Quantification of cliff retreat in coastal Quaternary sediments using anatomical changes in exposed tree roots

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Abstract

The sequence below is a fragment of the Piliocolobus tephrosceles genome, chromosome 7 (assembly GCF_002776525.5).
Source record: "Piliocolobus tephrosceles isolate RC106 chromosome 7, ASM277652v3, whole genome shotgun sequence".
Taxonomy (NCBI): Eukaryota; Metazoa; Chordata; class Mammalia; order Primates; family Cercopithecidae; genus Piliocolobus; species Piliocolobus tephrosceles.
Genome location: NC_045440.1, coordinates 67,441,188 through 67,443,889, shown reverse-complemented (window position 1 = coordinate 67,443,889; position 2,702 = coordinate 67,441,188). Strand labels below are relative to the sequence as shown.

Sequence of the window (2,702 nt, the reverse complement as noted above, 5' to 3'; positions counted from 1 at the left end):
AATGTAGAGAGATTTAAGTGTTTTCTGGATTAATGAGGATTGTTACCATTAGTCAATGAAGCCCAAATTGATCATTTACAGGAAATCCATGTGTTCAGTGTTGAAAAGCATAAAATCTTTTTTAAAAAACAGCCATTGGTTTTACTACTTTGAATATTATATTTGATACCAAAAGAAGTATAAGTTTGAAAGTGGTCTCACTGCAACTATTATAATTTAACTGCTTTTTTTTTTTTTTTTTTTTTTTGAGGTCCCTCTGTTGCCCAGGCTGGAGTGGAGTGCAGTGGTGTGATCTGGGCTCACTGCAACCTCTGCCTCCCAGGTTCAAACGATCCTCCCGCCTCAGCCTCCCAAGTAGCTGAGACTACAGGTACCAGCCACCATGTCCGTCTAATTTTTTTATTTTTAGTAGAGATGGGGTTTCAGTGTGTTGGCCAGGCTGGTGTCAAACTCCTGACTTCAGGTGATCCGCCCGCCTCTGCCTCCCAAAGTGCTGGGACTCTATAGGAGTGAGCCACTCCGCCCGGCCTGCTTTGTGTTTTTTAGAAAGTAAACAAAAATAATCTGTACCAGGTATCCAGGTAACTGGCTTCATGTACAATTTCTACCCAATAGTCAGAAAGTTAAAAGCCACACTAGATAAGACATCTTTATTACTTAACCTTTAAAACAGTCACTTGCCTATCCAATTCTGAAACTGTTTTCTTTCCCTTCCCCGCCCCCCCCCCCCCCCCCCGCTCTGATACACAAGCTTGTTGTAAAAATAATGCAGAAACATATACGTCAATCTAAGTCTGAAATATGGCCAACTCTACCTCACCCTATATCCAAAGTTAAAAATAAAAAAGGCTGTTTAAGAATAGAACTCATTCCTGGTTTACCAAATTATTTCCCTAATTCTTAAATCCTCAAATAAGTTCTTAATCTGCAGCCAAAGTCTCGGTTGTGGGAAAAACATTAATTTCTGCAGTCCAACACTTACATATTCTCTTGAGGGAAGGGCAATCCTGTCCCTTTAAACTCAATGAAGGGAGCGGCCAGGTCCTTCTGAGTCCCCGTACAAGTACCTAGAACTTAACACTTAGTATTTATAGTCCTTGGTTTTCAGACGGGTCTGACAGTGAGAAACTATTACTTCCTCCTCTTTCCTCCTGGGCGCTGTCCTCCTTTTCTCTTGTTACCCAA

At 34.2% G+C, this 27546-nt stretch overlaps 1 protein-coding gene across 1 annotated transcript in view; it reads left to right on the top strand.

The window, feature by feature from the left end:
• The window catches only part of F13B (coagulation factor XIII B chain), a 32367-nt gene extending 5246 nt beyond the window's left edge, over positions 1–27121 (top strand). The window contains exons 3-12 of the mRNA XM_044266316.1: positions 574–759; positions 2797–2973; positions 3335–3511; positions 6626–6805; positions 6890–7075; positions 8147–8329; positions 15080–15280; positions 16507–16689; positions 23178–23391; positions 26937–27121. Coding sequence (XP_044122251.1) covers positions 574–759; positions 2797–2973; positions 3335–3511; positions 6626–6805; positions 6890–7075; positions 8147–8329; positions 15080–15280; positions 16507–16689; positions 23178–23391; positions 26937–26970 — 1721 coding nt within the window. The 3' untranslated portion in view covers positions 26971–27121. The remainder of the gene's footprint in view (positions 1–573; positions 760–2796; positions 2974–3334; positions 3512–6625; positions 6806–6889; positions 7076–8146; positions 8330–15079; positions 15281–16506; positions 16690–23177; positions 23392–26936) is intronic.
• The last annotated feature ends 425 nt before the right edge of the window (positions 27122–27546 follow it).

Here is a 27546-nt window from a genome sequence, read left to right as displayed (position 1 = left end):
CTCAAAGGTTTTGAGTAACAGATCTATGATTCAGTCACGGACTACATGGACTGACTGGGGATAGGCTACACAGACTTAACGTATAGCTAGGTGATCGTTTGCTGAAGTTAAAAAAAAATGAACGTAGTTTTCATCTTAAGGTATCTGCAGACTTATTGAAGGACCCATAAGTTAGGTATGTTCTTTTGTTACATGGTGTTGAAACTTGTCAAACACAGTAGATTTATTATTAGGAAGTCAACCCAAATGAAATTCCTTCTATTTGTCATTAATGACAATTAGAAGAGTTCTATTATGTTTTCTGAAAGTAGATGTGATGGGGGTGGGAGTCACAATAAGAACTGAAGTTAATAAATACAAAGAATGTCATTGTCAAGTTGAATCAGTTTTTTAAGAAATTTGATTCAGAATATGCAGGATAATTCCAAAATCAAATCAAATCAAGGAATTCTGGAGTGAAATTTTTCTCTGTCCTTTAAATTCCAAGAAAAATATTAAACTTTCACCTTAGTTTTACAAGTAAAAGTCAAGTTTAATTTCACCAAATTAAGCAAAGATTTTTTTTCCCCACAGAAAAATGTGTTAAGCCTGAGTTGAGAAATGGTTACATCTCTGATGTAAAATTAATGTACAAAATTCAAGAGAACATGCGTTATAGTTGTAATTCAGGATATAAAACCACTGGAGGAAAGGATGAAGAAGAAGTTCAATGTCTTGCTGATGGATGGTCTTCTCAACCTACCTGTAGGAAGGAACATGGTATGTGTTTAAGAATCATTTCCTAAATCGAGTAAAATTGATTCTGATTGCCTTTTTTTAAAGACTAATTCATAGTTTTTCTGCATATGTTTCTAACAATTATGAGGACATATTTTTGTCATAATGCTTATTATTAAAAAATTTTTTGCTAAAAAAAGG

Sea cliffs represent 80% of the world's coasts and can be found virtually in all types of morphogenetic environments. Most studies on rocky environments focused on the impacts of modern sea level rise on cliff stability derived from sequential surveys, direct measurements or erosional features in anthropogenic structures. In this study, we explore the potential of dendrogeomorphic techniques to quantify multidecadal changes in coastal environments on Porquerolles Island (France). We sampled a total of 56 cross-sections from 16 Pinus halepensis Mill. roots growing on former alluvial deposits and on sandy-gravelly cliffs to quantify mean annual cliff retreat rates as well as changes in cliff geometry. Anatomical changes in roots have been used successfully in the past to quantify continuous denudation rates on slopes, channel incision and gullying processes but the approach has not been used so far in a coastal cliff context. At Porquerolles Island, reconstructed rates of cliff retreat cover 30–40 years and show average erosion rates between 0.6 and 3.9 cm yr−1 (average: 2.1 cm yr−1). Highest rates are observed at Pointe de la Tufière (2.6–3.9 cm yr−1), a small rock promontory that is more exposed to wave and storm surges than the remainder of the study area. By contrast, lower erosion rates are recorded at cliffs protected by the La Courtade pocket beach (0.6–1.9 cm yr−1). This contribution demonstrates that dendrogeomorphic analyses of roots clearly have a significant potential and that they are a powerful tool for the quantification of multidecadal rates of cliff retreat in areas where measurements of past erosion are lacking. More specifically, the approach also has clear advantages over the shorter time series obtained with repeat monitoring (e.g. terrestrial laser scanning, sensors, erosion pins) or over longer, but more coarsely resolved records obtained from aerial photographs or radio-nuclides. © 2018 John Wiley & Sons, Ltd.

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